Rapper – and prolific weed smoker – Snoop Dogg certainly seems to understand the concept of investing in what you know. The artist-turned-venture-capitalist invested in weed-delivery startup Eaze and later went on to found Merry Jane, a resource for Cannibis news and culture.
Snoop’s money isn’t just in marijuana – the rapper has also invested in stock-trading app Robinhood (joining co-investor Linkin Park) and so-called ‘homepage of the internet’ Reddit.
Braun is probably most known for managing a little someone by the name of Justin Bieber after discovering the young singer on YouTube in 2008. Braun’s SB Projects manages a whole host of huge names: Karlie Kloss, The Black Eyed Peas, and Tori Kelly to name a few.
But beyond managing some of the world’s biggest stars, Braun is behind Ithaca: A $120 million investment fund that, according to Fortune, serves as a holding company for SB Projects and the ownership interests in seven major music management companies. Through Ithaca, Braun has backed tech powerhouses like Spotify and Uber.
Arguably one of the most famous names in basketball history, the now-retired Lakers player is turning to tech. Bryant partnered with investor Jeff Stibel to build a $100 million venture capital fund (named Bryant Stibel) that focuses on backing media, data, and tech companies.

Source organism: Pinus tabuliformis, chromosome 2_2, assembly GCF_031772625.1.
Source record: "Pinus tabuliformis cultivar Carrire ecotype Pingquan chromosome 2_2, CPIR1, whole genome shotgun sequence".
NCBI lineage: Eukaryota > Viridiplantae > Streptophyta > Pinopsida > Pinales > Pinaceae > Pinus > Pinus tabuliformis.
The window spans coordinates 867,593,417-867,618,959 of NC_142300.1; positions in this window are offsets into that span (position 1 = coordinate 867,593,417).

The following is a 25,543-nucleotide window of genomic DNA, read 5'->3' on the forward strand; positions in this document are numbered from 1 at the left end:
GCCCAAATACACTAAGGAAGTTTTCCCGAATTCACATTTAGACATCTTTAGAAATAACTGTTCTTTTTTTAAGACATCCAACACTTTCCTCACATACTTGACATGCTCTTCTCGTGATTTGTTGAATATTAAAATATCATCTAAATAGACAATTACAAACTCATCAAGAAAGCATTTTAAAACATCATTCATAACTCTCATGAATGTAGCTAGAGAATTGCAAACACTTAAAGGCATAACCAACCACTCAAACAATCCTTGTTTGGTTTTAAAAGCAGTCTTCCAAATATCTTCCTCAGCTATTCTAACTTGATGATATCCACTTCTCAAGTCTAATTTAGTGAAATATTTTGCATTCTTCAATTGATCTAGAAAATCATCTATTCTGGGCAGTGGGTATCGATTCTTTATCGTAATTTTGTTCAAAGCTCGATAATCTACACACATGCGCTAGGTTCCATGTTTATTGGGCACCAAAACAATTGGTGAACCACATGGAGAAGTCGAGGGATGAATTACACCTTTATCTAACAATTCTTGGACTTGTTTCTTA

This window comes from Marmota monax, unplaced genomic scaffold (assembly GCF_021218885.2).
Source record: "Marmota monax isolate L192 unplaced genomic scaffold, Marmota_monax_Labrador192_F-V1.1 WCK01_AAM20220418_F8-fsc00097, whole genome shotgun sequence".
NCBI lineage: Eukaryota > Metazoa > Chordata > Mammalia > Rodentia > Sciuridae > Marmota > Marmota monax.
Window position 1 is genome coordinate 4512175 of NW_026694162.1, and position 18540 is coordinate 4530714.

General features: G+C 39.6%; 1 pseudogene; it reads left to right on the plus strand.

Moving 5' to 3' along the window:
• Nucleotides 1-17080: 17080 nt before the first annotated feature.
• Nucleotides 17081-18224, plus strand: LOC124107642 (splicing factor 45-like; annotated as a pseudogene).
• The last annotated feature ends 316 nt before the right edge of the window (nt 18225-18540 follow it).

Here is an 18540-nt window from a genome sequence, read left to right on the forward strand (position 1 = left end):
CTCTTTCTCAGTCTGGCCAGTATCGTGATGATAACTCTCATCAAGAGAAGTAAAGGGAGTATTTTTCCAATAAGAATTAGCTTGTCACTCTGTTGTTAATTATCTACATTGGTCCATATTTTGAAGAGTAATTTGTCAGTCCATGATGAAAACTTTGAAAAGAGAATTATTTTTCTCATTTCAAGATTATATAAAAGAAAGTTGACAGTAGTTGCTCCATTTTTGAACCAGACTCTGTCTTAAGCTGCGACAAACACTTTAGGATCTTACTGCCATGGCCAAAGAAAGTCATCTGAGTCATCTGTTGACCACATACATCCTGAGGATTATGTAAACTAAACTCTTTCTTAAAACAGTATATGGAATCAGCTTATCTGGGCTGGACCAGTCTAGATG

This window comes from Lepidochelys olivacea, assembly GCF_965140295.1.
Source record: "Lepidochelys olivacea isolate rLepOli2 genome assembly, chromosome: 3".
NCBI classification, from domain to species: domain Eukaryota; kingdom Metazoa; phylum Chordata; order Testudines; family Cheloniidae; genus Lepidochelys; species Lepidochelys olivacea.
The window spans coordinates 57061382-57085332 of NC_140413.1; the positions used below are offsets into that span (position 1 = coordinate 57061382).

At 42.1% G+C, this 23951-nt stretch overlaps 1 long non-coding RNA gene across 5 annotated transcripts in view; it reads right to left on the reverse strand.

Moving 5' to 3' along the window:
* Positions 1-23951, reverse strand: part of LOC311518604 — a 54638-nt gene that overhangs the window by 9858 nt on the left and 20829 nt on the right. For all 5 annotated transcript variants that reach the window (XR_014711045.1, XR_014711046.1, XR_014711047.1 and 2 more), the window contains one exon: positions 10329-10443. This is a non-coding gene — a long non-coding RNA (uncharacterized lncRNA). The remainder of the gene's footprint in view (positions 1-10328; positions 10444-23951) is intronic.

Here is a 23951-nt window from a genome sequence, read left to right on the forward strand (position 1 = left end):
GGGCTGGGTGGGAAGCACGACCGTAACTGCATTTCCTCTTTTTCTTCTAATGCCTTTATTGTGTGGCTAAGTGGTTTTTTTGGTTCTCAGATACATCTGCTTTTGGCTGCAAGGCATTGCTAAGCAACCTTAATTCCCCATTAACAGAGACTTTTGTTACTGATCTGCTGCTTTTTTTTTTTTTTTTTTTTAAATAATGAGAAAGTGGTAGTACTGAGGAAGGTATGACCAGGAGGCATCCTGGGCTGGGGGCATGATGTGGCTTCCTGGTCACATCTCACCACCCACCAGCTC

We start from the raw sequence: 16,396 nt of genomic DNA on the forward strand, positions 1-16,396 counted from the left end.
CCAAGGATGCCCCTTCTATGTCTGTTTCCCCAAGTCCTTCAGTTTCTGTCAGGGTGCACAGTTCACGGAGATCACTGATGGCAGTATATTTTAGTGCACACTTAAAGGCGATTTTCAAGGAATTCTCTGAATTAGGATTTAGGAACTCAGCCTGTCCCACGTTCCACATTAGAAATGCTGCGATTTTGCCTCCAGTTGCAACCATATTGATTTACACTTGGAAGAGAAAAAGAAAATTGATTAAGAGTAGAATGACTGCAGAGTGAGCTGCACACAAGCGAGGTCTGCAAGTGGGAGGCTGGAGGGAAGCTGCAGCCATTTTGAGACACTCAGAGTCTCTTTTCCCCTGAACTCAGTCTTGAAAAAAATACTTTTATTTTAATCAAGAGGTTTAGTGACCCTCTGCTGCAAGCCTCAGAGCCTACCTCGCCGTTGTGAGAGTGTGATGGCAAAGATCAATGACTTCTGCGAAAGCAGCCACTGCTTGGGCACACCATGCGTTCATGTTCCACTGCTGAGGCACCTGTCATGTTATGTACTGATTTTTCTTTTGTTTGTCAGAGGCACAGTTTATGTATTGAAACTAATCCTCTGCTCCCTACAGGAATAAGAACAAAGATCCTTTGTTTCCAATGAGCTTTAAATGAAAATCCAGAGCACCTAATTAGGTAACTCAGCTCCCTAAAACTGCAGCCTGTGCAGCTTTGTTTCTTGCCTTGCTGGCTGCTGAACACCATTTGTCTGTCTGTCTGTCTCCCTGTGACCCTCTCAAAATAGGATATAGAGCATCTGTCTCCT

Stibel told The Wall Street Journal the fund isn’t meant to be an extension of Bryant’s brand.
“We don’t want to be in the business of investing in companies so someone can use Kobe as an endorser,” he said. “That’s not interesting. The point is to add real value.”
Ryan Seacrest’s primary source of fame comes from his gigs hosting television shows like American Idol and Live with Kelly and Ryan, but the TV and radio personality has also tried his hand at investing in the technology sphere. Seacrest reportedly poured millions into Typo, which produced attachable keyboards for iPhones, in 2013 –– an investment that fell through after BlackBerry successfully sued the company for copyright infringement.
Since then, Seacrest has (more successfully) backed the social sharing platform Stamped, along with Headspace, an app to help people practice meditation and mindfulness.
Troy Carter founded the production company and talent management firm Atom Factory, and has managed superstars like Lady Gaga, John Legend, and Priyanka Chopra.
Carter is also an extremely active investor, having backed more than 30 startups since 2011, including Uber, Spotify, Warby Parker, Dropbox, and The Skimm.
The actor and comedian you’ve loved since the Fresh Prince of Bel-Air has backed a wide range of ventures in completely different fields. He’s an investor in BioBeats, an artificial intelligence app that helps patients with chronic conditions, and has also backed sheet-music cataloging site Chromatik and online cosmetics retailer Julep. Smith is also investor in Tuition.io and Stance.